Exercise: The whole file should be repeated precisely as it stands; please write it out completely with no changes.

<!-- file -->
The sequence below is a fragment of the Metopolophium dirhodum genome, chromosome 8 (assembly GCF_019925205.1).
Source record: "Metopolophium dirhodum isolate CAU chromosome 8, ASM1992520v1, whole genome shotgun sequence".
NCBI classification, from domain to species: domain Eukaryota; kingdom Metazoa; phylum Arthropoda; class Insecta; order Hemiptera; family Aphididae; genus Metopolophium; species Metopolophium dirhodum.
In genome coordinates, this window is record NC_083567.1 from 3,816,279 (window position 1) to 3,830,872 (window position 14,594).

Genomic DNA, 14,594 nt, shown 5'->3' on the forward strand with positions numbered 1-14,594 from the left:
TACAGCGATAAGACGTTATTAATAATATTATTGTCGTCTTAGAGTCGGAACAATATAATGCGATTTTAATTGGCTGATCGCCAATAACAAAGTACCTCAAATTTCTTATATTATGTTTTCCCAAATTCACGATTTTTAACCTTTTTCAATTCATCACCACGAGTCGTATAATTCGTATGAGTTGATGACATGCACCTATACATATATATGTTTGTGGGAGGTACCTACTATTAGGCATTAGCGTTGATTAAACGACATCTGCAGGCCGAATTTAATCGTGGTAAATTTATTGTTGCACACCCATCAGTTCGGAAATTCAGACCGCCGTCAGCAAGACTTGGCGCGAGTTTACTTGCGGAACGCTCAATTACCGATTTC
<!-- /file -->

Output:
The sequence below is a fragment of the Metopolophium dirhodum genome, chromosome 8 (assembly GCF_019925205.1).
Source record: "Metopolophium dirhodum isolate CAU chromosome 8, ASM1992520v1, whole genome shotgun sequence".
NCBI classification, from domain to species: domain Eukaryota; kingdom Metazoa; phylum Arthropoda; class Insecta; order Hemiptera; family Aphididae; genus Metopolophium; species Metopolophium dirhodum.
In genome coordinates, this window is record NC_083567.1 from 3,816,279 (window position 1) to 3,830,872 (window position 14,594).

Genomic DNA, 14,594 nt, shown 5'->3' on the forward strand with positions numbered 1-14,594 from the left:
TACAGCGATAAGACGTTATTAATAATATTATTGTCGTCTTAGAGTCGGAACAATATAATGCGATTTTAATTGGCTGATCGCCAATAACAAAGTACCTCAAATTTCTTATATTATGTTTTCCCAAATTCACGATTTTTAACCTTTTTCAATTCATCACCACGAGTCGTATAATTCGTATGAGTTGATGACATGCACCTATACATATATATGTTTGTGGGAGGTACCTACTATTAGGCATTAGCGTTGATTAAACGACATCTGCAGGCCGAATTTAATCGTGGTAAATTTATTGTTGCACACCCATCAGTTCGGAAATTCAGACCGCCGTCAGCAAGACTTGGCGCGAGTTTACTTGCGGAACGCTCAATTACCGATTTC